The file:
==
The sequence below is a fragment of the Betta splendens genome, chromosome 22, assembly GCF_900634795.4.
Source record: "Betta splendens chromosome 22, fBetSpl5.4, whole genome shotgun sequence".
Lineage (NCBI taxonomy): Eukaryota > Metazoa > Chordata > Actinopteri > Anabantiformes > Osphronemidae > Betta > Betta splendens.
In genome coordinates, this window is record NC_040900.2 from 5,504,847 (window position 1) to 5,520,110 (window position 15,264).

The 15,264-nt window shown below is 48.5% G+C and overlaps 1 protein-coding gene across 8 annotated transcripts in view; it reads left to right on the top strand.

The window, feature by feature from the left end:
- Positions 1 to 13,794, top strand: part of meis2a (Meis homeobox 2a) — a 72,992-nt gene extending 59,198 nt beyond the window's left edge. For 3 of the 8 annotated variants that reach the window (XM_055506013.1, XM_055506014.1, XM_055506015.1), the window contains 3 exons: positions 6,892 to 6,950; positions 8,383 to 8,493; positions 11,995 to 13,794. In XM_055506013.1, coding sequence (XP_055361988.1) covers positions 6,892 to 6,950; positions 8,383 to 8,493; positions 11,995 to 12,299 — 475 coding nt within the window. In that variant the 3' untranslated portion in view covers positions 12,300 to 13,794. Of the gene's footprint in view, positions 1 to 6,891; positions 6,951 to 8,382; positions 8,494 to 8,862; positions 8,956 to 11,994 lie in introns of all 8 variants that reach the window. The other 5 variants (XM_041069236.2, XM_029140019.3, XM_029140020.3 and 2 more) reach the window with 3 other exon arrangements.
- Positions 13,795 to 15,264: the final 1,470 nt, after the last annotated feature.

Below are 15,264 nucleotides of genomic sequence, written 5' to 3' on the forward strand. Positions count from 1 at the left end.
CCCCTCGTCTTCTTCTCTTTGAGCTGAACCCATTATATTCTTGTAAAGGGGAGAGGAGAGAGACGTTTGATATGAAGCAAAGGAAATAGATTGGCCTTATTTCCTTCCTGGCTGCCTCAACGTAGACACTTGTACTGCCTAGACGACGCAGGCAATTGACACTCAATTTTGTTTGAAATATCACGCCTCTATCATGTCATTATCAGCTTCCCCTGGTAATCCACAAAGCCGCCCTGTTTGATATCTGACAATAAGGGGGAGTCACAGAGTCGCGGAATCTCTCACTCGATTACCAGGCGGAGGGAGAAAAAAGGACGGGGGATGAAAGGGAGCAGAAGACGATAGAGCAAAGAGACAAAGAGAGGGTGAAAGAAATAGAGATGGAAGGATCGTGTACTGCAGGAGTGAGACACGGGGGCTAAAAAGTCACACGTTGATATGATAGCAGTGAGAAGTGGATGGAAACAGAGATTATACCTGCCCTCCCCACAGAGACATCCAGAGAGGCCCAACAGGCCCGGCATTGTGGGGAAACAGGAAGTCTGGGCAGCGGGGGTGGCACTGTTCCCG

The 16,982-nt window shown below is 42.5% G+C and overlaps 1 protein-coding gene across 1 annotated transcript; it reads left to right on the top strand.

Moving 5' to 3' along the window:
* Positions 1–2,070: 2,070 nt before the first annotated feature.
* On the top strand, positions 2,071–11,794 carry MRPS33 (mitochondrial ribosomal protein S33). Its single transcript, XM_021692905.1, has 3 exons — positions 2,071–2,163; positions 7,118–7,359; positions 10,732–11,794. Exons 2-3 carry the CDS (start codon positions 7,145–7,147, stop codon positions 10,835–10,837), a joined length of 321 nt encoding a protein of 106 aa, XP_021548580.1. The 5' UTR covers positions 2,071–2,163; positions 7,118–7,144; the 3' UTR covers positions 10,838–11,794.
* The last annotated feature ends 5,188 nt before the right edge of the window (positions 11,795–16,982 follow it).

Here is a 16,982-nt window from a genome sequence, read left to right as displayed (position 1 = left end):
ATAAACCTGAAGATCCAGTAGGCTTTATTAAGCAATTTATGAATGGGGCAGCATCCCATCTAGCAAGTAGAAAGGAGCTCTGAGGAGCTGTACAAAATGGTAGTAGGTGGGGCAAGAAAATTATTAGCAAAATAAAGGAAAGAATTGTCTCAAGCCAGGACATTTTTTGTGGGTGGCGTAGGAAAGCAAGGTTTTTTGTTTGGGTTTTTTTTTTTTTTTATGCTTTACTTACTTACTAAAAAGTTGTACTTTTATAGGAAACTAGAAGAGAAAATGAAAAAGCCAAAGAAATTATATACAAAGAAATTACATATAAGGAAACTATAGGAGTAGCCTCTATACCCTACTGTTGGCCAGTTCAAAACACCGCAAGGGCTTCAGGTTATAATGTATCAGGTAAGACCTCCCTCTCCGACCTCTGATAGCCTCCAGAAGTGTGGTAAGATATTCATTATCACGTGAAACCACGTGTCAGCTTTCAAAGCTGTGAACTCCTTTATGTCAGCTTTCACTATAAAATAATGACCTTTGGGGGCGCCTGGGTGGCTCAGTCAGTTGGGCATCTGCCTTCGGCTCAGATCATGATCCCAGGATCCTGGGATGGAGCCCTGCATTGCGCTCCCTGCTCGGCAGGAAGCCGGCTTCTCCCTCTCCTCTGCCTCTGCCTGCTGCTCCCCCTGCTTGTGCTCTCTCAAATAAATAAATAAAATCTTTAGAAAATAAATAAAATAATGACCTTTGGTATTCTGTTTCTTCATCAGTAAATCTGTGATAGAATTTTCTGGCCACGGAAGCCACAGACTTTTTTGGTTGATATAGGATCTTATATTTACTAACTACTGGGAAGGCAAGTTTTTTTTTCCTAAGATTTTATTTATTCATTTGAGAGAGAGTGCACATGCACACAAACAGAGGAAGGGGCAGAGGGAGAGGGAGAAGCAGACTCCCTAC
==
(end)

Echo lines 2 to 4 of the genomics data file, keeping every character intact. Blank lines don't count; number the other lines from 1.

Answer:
Source record: "Betta splendens chromosome 22, fBetSpl5.4, whole genome shotgun sequence".
Lineage (NCBI taxonomy): Eukaryota > Metazoa > Chordata > Actinopteri > Anabantiformes > Osphronemidae > Betta > Betta splendens.
In genome coordinates, this window is record NC_040900.2 from 5,504,847 (window position 1) to 5,520,110 (window position 15,264).